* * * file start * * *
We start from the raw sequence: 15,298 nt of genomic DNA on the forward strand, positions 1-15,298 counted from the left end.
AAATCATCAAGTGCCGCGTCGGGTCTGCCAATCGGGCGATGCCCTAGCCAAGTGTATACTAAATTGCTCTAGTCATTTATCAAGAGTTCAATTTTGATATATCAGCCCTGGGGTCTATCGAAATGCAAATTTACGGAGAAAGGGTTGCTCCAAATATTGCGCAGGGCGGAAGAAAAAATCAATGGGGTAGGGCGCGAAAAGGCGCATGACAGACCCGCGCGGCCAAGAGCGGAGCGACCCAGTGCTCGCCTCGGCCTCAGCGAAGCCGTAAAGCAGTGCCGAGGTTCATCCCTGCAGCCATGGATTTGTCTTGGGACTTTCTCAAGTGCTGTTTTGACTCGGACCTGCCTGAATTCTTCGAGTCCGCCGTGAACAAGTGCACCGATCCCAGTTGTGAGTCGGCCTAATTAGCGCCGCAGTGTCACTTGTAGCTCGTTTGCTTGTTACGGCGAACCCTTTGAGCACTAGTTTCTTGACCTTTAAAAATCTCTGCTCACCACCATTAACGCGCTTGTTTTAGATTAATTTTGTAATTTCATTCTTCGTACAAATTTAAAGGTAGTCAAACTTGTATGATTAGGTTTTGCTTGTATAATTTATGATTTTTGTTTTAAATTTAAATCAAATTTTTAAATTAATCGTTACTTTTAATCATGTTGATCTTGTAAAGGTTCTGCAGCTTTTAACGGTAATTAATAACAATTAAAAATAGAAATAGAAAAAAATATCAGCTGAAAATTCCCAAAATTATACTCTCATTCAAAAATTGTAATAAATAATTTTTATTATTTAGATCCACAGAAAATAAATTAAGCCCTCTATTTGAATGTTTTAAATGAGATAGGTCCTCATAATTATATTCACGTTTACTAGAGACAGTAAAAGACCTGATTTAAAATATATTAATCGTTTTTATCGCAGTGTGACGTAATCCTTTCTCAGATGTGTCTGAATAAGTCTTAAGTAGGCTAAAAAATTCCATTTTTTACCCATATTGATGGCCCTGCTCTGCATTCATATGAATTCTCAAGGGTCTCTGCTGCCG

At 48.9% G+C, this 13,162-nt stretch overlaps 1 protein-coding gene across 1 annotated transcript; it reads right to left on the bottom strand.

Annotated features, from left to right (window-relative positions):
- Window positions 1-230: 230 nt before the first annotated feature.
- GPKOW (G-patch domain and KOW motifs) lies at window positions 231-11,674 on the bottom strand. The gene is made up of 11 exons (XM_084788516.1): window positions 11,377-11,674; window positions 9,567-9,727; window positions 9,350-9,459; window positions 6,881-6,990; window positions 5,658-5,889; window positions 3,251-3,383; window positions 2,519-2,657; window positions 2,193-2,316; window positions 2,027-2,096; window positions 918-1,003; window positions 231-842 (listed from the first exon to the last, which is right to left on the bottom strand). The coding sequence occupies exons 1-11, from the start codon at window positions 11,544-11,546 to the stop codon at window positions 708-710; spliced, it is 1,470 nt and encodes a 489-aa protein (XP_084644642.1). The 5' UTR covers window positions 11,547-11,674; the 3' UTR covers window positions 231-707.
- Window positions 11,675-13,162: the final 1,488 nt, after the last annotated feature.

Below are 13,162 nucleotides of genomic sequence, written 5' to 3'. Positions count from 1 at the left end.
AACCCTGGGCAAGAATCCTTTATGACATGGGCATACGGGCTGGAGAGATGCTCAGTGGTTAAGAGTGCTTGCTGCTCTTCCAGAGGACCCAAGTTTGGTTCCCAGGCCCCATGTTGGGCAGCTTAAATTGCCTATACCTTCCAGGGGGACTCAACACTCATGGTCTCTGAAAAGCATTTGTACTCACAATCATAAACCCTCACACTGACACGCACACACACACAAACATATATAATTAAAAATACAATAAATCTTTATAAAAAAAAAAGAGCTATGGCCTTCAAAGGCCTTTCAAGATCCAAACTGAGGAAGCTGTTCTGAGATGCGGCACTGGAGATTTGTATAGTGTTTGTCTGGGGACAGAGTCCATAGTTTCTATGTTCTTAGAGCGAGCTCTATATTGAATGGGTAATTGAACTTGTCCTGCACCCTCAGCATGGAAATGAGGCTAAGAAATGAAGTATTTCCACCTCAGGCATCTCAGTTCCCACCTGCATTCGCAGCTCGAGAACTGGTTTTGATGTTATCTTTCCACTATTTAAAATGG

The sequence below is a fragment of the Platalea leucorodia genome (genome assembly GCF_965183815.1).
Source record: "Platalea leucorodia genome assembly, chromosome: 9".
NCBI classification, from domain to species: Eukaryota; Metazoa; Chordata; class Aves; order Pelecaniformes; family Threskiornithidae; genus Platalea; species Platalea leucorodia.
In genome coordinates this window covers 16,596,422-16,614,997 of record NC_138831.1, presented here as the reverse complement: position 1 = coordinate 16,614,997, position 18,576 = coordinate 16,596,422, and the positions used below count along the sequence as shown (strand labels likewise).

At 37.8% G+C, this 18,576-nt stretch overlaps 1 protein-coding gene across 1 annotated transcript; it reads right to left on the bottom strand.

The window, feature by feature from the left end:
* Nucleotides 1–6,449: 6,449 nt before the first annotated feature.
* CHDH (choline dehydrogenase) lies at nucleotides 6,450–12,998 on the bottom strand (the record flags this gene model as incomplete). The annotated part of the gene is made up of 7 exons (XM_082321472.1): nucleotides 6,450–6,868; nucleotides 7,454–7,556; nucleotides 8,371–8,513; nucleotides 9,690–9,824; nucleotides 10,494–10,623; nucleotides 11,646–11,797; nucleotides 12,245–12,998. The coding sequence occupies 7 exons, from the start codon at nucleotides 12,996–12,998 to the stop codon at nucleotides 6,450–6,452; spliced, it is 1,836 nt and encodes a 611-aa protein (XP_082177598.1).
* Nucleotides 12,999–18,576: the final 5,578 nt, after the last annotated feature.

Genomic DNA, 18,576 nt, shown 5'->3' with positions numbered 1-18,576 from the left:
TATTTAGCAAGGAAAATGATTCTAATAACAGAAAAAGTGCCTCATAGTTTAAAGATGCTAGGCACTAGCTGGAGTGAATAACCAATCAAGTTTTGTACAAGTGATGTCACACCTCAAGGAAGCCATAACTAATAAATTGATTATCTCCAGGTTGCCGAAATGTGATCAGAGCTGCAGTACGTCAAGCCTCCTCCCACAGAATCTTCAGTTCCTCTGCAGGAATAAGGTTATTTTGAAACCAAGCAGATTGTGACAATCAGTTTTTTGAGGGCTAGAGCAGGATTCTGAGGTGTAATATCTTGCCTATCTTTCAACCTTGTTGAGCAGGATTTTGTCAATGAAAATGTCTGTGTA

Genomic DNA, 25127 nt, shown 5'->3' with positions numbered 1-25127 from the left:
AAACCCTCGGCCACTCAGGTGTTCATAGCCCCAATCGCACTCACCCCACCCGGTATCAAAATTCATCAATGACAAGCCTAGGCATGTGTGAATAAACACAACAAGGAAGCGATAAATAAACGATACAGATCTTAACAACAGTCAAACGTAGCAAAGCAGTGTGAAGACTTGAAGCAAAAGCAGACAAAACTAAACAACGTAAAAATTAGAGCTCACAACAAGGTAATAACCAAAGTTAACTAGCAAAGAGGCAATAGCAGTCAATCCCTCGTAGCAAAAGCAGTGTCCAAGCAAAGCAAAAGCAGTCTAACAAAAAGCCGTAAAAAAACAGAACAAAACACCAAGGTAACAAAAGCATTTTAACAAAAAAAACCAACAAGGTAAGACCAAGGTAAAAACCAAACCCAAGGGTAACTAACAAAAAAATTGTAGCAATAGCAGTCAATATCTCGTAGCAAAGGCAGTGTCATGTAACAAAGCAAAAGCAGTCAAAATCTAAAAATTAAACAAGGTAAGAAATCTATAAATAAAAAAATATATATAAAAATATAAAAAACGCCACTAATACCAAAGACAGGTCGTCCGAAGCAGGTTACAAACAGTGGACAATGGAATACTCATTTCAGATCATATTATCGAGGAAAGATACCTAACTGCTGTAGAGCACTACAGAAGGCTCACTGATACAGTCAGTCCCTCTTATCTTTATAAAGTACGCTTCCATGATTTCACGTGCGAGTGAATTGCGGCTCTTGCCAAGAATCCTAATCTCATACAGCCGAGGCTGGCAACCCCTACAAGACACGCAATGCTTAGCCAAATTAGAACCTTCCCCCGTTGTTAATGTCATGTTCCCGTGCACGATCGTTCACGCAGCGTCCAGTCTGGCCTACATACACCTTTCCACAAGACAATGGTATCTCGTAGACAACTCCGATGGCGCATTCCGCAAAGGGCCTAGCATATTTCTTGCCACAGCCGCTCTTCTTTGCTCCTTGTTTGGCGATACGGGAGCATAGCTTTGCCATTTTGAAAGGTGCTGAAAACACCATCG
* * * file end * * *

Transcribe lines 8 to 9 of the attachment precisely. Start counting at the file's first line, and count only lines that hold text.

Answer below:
Below are 13,162 nucleotides of genomic sequence, written 5' to 3'. Positions count from 1 at the left end.
AACCCTGGGCAAGAATCCTTTATGACATGGGCATACGGGCTGGAGAGATGCTCAGTGGTTAAGAGTGCTTGCTGCTCTTCCAGAGGACCCAAGTTTGGTTCCCAGGCCCCATGTTGGGCAGCTTAAATTGCCTATACCTTCCAGGGGGACTCAACACTCATGGTCTCTGAAAAGCATTTGTACTCACAATCATAAACCCTCACACTGACACGCACACACACACAAACATATATAATTAAAAATACAATAAATCTTTATAAAAAAAAAAGAGCTATGGCCTTCAAAGGCCTTTCAAGATCCAAACTGAGGAAGCTGTTCTGAGATGCGGCACTGGAGATTTGTATAGTGTTTGTCTGGGGACAGAGTCCATAGTTTCTATGTTCTTAGAGCGAGCTCTATATTGAATGGGTAATTGAACTTGTCCTGCACCCTCAGCATGGAAATGAGGCTAAGAAATGAAGTATTTCCACCTCAGGCATCTCAGTTCCCACCTGCATTCGCAGCTCGAGAACTGGTTTTGATGTTATCTTTCCACTATTTAAAATGG